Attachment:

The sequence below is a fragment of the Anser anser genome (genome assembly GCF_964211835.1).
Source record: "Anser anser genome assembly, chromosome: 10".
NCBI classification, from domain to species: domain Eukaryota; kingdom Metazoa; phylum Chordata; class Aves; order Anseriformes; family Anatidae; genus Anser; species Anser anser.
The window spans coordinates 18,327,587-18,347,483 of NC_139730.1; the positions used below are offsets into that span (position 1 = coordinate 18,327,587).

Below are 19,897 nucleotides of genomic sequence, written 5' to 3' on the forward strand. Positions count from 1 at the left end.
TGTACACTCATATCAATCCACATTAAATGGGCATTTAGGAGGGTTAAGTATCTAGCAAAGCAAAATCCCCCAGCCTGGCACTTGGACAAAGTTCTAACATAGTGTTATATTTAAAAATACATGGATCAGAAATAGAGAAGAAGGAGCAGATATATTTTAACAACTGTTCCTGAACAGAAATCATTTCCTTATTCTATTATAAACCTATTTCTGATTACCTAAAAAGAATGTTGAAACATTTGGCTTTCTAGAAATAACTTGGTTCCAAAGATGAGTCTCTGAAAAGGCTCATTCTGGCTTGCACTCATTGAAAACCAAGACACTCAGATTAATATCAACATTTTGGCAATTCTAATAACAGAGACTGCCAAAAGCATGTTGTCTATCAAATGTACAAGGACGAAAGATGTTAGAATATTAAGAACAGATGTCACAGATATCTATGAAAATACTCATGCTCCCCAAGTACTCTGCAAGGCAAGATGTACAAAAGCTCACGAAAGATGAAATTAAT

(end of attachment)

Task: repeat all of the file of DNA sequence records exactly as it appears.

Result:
The sequence below is a fragment of the Anser anser genome (genome assembly GCF_964211835.1).
Source record: "Anser anser genome assembly, chromosome: 10".
NCBI classification, from domain to species: domain Eukaryota; kingdom Metazoa; phylum Chordata; class Aves; order Anseriformes; family Anatidae; genus Anser; species Anser anser.
The window spans coordinates 18,327,587-18,347,483 of NC_139730.1; the positions used below are offsets into that span (position 1 = coordinate 18,327,587).

Below are 19,897 nucleotides of genomic sequence, written 5' to 3' on the forward strand. Positions count from 1 at the left end.
TGTACACTCATATCAATCCACATTAAATGGGCATTTAGGAGGGTTAAGTATCTAGCAAAGCAAAATCCCCCAGCCTGGCACTTGGACAAAGTTCTAACATAGTGTTATATTTAAAAATACATGGATCAGAAATAGAGAAGAAGGAGCAGATATATTTTAACAACTGTTCCTGAACAGAAATCATTTCCTTATTCTATTATAAACCTATTTCTGATTACCTAAAAAGAATGTTGAAACATTTGGCTTTCTAGAAATAACTTGGTTCCAAAGATGAGTCTCTGAAAAGGCTCATTCTGGCTTGCACTCATTGAAAACCAAGACACTCAGATTAATATCAACATTTTGGCAATTCTAATAACAGAGACTGCCAAAAGCATGTTGTCTATCAAATGTACAAGGACGAAAGATGTTAGAATATTAAGAACAGATGTCACAGATATCTATGAAAATACTCATGCTCCCCAAGTACTCTGCAAGGCAAGATGTACAAAAGCTCACGAAAGATGAAATTAAT